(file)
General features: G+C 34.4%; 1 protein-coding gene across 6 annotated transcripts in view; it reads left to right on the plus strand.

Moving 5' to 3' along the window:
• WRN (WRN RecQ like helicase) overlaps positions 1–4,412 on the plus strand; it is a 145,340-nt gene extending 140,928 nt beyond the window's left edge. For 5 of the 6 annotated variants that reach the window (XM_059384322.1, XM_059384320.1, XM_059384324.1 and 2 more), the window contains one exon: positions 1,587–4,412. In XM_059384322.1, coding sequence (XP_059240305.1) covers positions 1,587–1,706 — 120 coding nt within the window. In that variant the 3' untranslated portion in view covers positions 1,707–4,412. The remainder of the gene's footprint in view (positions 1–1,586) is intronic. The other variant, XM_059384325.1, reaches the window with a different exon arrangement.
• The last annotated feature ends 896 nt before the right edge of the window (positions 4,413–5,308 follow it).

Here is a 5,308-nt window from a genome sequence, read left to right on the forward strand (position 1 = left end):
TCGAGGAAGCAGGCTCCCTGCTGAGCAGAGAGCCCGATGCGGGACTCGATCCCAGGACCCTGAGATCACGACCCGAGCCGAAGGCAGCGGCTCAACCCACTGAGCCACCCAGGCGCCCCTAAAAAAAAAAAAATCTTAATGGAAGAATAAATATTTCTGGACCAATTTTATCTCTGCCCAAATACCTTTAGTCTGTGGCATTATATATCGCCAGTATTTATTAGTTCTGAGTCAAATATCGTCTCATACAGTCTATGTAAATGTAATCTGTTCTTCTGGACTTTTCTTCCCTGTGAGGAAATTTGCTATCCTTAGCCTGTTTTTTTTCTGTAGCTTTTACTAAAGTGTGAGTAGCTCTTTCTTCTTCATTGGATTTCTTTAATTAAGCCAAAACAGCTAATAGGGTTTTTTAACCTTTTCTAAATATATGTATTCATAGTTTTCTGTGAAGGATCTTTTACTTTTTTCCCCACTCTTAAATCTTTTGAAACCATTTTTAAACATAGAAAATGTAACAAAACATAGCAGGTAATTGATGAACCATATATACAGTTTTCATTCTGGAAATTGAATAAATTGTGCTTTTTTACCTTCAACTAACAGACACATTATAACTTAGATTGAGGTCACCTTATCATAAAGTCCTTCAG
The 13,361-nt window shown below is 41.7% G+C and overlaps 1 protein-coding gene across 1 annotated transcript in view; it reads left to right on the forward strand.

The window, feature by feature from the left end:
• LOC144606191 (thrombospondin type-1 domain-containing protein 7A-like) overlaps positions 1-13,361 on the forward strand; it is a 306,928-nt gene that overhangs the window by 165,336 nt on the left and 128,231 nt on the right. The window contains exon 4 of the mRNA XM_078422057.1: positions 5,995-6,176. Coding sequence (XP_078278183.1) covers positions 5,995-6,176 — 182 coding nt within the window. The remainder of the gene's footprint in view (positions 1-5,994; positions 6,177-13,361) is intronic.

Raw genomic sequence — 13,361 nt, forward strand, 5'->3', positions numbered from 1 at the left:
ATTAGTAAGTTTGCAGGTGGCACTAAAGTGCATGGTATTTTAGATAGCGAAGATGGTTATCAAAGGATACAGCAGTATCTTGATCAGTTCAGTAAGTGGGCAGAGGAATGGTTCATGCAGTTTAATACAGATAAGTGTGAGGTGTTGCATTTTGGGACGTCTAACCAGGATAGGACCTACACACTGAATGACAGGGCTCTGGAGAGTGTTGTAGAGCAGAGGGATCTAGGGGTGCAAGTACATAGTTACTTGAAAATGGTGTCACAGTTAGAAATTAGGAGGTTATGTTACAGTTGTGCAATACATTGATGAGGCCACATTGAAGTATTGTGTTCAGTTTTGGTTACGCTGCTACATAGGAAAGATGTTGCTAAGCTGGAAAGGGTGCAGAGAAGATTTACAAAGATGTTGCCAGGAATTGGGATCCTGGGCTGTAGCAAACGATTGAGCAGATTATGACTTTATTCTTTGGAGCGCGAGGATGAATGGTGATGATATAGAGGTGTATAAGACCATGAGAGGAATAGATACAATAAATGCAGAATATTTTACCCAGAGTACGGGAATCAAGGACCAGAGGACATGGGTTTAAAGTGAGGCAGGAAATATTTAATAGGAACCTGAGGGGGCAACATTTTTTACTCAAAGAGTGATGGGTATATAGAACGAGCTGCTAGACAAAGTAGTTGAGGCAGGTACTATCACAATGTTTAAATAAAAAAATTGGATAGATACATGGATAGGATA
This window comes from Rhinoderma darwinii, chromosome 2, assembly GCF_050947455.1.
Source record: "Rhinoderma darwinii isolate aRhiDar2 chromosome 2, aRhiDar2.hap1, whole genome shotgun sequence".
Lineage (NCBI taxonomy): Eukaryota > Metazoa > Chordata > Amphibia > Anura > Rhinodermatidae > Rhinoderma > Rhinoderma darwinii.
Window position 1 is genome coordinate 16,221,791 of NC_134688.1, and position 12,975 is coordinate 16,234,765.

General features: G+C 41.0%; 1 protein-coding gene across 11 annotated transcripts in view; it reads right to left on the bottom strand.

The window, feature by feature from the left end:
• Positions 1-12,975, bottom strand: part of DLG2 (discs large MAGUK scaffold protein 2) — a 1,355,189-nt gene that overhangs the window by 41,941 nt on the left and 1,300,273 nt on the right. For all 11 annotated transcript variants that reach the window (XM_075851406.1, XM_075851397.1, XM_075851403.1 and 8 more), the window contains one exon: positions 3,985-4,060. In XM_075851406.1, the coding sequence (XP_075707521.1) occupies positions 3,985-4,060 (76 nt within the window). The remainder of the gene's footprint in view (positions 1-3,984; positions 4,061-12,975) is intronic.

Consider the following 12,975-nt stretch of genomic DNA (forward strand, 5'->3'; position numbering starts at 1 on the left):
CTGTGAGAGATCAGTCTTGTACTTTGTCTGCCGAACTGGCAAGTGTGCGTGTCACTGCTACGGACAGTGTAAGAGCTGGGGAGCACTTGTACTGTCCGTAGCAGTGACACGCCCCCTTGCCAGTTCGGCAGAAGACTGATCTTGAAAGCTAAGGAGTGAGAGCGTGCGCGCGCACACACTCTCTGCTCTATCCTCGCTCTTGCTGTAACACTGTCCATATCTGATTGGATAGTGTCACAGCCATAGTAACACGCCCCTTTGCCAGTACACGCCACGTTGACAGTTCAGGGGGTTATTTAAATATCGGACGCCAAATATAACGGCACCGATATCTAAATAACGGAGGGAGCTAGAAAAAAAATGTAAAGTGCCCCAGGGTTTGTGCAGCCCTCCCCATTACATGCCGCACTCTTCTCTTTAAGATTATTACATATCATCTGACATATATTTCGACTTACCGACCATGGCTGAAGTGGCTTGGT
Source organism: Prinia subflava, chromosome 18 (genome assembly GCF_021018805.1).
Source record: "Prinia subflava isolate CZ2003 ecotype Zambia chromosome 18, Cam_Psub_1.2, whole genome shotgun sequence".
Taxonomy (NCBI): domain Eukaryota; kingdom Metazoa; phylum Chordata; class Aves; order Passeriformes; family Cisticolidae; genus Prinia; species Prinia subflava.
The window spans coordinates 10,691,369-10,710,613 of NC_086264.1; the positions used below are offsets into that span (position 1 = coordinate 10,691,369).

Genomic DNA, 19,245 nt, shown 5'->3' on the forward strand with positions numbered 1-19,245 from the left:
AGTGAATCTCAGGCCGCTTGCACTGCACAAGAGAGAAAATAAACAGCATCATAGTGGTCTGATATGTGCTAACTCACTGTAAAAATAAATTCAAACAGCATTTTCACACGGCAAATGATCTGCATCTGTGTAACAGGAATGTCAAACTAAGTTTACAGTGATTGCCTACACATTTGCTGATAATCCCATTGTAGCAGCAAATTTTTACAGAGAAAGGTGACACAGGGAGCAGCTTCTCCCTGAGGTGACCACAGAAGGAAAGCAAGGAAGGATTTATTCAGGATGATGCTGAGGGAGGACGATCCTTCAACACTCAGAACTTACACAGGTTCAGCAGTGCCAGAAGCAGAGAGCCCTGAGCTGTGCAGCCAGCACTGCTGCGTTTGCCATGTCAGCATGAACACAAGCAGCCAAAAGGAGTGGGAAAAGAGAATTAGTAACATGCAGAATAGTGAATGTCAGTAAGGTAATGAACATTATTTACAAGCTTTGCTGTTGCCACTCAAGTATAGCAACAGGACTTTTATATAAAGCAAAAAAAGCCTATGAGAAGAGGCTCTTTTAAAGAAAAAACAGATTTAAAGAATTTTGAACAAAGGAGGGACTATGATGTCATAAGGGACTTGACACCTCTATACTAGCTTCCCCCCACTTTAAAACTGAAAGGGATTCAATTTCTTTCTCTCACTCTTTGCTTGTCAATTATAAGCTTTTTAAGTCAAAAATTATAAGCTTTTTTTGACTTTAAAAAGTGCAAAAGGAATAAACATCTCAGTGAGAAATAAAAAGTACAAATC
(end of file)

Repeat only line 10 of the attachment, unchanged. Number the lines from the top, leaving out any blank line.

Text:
Raw genomic sequence — 13,361 nt, forward strand, 5'->3', positions numbered from 1 at the left: